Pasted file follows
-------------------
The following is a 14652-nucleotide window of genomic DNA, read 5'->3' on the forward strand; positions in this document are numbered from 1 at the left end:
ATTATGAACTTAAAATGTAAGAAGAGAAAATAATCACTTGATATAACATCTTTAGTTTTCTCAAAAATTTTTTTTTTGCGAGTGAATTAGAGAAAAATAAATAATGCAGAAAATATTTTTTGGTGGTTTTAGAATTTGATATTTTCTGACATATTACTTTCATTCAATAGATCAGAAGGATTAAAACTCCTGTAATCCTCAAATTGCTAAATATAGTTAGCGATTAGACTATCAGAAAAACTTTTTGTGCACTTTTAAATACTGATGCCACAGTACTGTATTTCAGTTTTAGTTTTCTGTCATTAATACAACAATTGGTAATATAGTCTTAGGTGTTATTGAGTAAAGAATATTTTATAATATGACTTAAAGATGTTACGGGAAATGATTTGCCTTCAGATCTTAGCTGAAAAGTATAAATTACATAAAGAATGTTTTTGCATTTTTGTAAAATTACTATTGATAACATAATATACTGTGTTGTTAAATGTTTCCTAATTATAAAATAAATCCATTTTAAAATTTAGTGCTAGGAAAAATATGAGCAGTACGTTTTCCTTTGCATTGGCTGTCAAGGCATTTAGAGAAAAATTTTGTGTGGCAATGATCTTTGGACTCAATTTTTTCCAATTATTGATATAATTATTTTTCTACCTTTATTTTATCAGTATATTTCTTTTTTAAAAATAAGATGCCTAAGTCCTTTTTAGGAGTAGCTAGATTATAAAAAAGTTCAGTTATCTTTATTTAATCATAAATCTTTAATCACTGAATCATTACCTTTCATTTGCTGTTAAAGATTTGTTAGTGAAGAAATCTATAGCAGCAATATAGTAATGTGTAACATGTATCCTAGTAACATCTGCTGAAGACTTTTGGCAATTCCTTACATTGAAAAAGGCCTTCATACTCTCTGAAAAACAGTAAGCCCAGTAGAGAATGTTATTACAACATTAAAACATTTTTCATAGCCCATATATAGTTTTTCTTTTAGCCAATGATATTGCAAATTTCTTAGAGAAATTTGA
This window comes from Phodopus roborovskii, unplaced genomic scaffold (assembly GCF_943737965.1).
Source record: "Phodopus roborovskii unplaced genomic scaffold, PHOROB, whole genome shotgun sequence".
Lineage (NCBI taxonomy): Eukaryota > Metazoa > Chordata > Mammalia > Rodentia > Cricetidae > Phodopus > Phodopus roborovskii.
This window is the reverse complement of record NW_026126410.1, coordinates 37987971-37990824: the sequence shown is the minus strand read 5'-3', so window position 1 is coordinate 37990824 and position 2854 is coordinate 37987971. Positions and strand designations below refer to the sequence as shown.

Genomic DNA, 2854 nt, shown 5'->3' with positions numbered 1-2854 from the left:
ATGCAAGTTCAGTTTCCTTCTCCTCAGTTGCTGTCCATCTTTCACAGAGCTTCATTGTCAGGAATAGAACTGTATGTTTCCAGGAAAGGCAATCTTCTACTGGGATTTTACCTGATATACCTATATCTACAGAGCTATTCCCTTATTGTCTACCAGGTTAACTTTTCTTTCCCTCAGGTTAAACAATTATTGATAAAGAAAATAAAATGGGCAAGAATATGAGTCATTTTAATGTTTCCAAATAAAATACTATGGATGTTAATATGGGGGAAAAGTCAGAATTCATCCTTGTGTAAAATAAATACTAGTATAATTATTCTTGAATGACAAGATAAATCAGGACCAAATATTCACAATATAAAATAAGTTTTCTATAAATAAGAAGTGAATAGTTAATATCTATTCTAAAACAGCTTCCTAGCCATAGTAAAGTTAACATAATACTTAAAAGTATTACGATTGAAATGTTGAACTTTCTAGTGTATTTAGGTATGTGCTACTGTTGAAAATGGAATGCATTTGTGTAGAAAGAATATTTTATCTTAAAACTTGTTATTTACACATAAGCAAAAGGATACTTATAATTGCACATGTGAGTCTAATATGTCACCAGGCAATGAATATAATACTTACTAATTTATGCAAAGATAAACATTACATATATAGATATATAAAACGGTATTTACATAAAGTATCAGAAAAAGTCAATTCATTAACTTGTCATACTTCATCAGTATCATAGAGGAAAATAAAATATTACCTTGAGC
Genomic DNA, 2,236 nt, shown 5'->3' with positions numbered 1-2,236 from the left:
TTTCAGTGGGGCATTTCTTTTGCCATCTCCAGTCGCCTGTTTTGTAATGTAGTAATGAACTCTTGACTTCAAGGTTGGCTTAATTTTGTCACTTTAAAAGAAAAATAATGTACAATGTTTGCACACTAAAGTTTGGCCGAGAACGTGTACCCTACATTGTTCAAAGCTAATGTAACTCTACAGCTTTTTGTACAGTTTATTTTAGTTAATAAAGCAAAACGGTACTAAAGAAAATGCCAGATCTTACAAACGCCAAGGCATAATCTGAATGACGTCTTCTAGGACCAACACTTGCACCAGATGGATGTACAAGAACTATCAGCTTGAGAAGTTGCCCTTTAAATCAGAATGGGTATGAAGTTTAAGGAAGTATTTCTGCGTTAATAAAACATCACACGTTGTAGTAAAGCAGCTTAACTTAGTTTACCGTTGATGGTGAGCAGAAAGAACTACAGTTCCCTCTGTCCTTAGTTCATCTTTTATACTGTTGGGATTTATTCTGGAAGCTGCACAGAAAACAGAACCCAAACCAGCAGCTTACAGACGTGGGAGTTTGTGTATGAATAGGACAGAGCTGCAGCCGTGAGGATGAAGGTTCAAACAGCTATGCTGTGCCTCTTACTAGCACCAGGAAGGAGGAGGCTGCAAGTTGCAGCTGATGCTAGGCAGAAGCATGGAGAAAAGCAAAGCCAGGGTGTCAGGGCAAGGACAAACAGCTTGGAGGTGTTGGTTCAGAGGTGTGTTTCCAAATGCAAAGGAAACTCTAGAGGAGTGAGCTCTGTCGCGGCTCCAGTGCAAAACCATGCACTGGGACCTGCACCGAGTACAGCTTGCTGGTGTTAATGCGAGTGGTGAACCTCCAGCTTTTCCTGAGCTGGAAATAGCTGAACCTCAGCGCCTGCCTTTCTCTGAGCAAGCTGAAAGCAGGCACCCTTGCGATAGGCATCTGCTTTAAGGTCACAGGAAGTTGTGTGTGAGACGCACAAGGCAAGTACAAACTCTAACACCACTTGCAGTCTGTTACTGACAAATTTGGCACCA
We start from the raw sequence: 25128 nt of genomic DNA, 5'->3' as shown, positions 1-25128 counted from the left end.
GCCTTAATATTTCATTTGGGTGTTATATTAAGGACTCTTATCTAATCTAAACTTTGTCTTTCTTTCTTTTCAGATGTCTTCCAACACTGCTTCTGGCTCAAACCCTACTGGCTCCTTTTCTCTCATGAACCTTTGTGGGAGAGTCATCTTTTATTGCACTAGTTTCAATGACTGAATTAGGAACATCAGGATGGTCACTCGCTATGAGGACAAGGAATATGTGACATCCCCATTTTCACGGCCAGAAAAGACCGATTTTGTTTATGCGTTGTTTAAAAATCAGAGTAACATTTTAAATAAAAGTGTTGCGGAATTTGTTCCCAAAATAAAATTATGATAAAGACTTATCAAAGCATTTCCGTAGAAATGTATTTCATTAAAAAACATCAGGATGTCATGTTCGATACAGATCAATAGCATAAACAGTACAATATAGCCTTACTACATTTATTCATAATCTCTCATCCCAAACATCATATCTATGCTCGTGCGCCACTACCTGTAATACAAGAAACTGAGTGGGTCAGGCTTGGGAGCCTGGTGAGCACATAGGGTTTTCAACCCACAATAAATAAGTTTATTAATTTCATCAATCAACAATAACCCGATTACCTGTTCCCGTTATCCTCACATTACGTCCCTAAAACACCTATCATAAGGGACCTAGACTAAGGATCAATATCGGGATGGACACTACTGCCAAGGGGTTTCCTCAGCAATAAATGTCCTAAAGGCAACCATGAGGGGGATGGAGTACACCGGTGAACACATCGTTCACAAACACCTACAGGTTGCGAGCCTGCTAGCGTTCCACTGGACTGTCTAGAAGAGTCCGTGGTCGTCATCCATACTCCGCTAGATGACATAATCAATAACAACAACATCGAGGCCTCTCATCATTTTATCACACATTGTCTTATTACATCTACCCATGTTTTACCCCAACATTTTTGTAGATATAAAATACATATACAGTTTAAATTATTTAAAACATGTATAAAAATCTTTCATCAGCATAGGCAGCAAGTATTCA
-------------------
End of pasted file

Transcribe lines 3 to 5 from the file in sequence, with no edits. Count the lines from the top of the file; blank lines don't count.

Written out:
This window comes from Phodopus roborovskii, unplaced genomic scaffold (assembly GCF_943737965.1).
Source record: "Phodopus roborovskii unplaced genomic scaffold, PHOROB, whole genome shotgun sequence".
Lineage (NCBI taxonomy): Eukaryota > Metazoa > Chordata > Mammalia > Rodentia > Cricetidae > Phodopus > Phodopus roborovskii.